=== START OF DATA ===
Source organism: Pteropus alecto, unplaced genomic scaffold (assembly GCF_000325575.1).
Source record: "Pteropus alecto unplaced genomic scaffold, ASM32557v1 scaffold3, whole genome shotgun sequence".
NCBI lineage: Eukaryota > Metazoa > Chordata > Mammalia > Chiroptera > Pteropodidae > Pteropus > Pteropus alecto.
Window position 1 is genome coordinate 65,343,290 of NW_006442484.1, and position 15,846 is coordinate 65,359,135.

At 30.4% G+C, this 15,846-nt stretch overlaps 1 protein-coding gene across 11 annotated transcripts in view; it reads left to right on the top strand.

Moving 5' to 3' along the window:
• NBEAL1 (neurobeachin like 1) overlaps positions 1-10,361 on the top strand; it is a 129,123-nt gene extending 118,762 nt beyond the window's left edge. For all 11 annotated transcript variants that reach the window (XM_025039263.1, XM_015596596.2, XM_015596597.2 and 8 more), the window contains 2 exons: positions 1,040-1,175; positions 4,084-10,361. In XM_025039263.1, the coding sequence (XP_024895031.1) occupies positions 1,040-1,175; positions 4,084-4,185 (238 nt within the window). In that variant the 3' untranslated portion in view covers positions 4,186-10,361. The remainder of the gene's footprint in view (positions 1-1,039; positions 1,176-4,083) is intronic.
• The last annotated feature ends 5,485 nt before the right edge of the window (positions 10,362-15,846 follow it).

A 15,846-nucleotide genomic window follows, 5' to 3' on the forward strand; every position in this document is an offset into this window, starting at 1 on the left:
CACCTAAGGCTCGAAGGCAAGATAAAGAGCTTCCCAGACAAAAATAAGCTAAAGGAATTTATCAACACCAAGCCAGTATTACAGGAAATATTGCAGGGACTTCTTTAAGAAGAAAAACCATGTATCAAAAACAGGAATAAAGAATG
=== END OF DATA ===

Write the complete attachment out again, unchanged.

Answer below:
Source organism: Pteropus alecto, unplaced genomic scaffold (assembly GCF_000325575.1).
Source record: "Pteropus alecto unplaced genomic scaffold, ASM32557v1 scaffold3, whole genome shotgun sequence".
NCBI lineage: Eukaryota > Metazoa > Chordata > Mammalia > Chiroptera > Pteropodidae > Pteropus > Pteropus alecto.
Window position 1 is genome coordinate 65,343,290 of NW_006442484.1, and position 15,846 is coordinate 65,359,135.

At 30.4% G+C, this 15,846-nt stretch overlaps 1 protein-coding gene across 11 annotated transcripts in view; it reads left to right on the top strand.

Moving 5' to 3' along the window:
• NBEAL1 (neurobeachin like 1) overlaps positions 1-10,361 on the top strand; it is a 129,123-nt gene extending 118,762 nt beyond the window's left edge. For all 11 annotated transcript variants that reach the window (XM_025039263.1, XM_015596596.2, XM_015596597.2 and 8 more), the window contains 2 exons: positions 1,040-1,175; positions 4,084-10,361. In XM_025039263.1, the coding sequence (XP_024895031.1) occupies positions 1,040-1,175; positions 4,084-4,185 (238 nt within the window). In that variant the 3' untranslated portion in view covers positions 4,186-10,361. The remainder of the gene's footprint in view (positions 1-1,039; positions 1,176-4,083) is intronic.
• The last annotated feature ends 5,485 nt before the right edge of the window (positions 10,362-15,846 follow it).

A 15,846-nucleotide genomic window follows, 5' to 3' on the forward strand; every position in this document is an offset into this window, starting at 1 on the left:
CACCTAAGGCTCGAAGGCAAGATAAAGAGCTTCCCAGACAAAAATAAGCTAAAGGAATTTATCAACACCAAGCCAGTATTACAGGAAATATTGCAGGGACTTCTTTAAGAAGAAAAACCATGTATCAAAAACAGGAATAAAGAATG